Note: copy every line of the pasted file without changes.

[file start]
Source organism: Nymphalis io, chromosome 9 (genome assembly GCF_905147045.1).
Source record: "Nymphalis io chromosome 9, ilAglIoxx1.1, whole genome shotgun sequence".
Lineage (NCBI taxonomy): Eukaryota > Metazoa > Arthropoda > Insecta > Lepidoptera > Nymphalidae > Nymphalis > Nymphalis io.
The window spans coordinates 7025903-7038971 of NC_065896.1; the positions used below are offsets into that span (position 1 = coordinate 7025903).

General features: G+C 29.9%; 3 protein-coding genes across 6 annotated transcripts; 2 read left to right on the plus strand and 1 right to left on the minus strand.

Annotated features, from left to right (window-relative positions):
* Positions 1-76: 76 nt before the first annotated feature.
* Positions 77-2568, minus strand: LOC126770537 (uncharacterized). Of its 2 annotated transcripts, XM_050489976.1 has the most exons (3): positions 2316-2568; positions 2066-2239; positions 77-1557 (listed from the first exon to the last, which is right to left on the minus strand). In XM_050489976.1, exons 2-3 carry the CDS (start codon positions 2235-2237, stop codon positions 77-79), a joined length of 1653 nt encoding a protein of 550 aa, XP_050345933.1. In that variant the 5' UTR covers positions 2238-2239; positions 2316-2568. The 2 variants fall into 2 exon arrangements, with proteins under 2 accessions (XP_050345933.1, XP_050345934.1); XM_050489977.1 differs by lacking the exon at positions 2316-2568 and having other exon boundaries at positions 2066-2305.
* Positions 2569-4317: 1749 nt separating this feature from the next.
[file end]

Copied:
Source organism: Nymphalis io, chromosome 9 (genome assembly GCF_905147045.1).
Source record: "Nymphalis io chromosome 9, ilAglIoxx1.1, whole genome shotgun sequence".
Lineage (NCBI taxonomy): Eukaryota > Metazoa > Arthropoda > Insecta > Lepidoptera > Nymphalidae > Nymphalis > Nymphalis io.
The window spans coordinates 7025903-7038971 of NC_065896.1; the positions used below are offsets into that span (position 1 = coordinate 7025903).

General features: G+C 29.9%; 3 protein-coding genes across 6 annotated transcripts; 2 read left to right on the plus strand and 1 right to left on the minus strand.

Annotated features, from left to right (window-relative positions):
* Positions 1-76: 76 nt before the first annotated feature.
* Positions 77-2568, minus strand: LOC126770537 (uncharacterized). Of its 2 annotated transcripts, XM_050489976.1 has the most exons (3): positions 2316-2568; positions 2066-2239; positions 77-1557 (listed from the first exon to the last, which is right to left on the minus strand). In XM_050489976.1, exons 2-3 carry the CDS (start codon positions 2235-2237, stop codon positions 77-79), a joined length of 1653 nt encoding a protein of 550 aa, XP_050345933.1. In that variant the 5' UTR covers positions 2238-2239; positions 2316-2568. The 2 variants fall into 2 exon arrangements, with proteins under 2 accessions (XP_050345933.1, XP_050345934.1); XM_050489977.1 differs by lacking the exon at positions 2316-2568 and having other exon boundaries at positions 2066-2305.
* Positions 2569-4317: 1749 nt separating this feature from the next.